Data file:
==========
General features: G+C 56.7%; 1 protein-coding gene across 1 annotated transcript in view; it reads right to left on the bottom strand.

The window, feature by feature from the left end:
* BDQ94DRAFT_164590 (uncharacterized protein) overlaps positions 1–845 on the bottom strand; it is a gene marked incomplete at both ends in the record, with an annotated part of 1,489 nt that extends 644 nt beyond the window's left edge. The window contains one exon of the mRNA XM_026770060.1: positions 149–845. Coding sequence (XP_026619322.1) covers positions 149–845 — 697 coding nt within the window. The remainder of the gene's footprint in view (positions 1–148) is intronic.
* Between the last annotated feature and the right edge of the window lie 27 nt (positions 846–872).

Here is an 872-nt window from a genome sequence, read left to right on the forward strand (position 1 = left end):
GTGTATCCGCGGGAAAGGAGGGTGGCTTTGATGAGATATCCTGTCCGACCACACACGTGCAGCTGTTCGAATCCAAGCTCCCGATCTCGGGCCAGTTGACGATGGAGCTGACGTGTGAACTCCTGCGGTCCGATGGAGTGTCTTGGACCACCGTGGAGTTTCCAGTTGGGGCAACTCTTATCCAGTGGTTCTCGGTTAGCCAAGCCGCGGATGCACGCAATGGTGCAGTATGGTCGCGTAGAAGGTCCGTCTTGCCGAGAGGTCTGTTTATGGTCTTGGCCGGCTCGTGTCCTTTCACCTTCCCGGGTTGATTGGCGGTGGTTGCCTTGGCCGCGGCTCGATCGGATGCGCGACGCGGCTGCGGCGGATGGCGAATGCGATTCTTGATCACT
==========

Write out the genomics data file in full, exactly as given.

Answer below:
General features: G+C 56.7%; 1 protein-coding gene across 1 annotated transcript in view; it reads right to left on the bottom strand.

The window, feature by feature from the left end:
* BDQ94DRAFT_164590 (uncharacterized protein) overlaps positions 1–845 on the bottom strand; it is a gene marked incomplete at both ends in the record, with an annotated part of 1,489 nt that extends 644 nt beyond the window's left edge. The window contains one exon of the mRNA XM_026770060.1: positions 149–845. Coding sequence (XP_026619322.1) covers positions 149–845 — 697 coding nt within the window. The remainder of the gene's footprint in view (positions 1–148) is intronic.
* Between the last annotated feature and the right edge of the window lie 27 nt (positions 846–872).

Here is an 872-nt window from a genome sequence, read left to right on the forward strand (position 1 = left end):
GTGTATCCGCGGGAAAGGAGGGTGGCTTTGATGAGATATCCTGTCCGACCACACACGTGCAGCTGTTCGAATCCAAGCTCCCGATCTCGGGCCAGTTGACGATGGAGCTGACGTGTGAACTCCTGCGGTCCGATGGAGTGTCTTGGACCACCGTGGAGTTTCCAGTTGGGGCAACTCTTATCCAGTGGTTCTCGGTTAGCCAAGCCGCGGATGCACGCAATGGTGCAGTATGGTCGCGTAGAAGGTCCGTCTTGCCGAGAGGTCTGTTTATGGTCTTGGCCGGCTCGTGTCCTTTCACCTTCCCGGGTTGATTGGCGGTGGTTGCCTTGGCCGCGGCTCGATCGGATGCGCGACGCGGCTGCGGCGGATGGCGAATGCGATTCTTGATCACT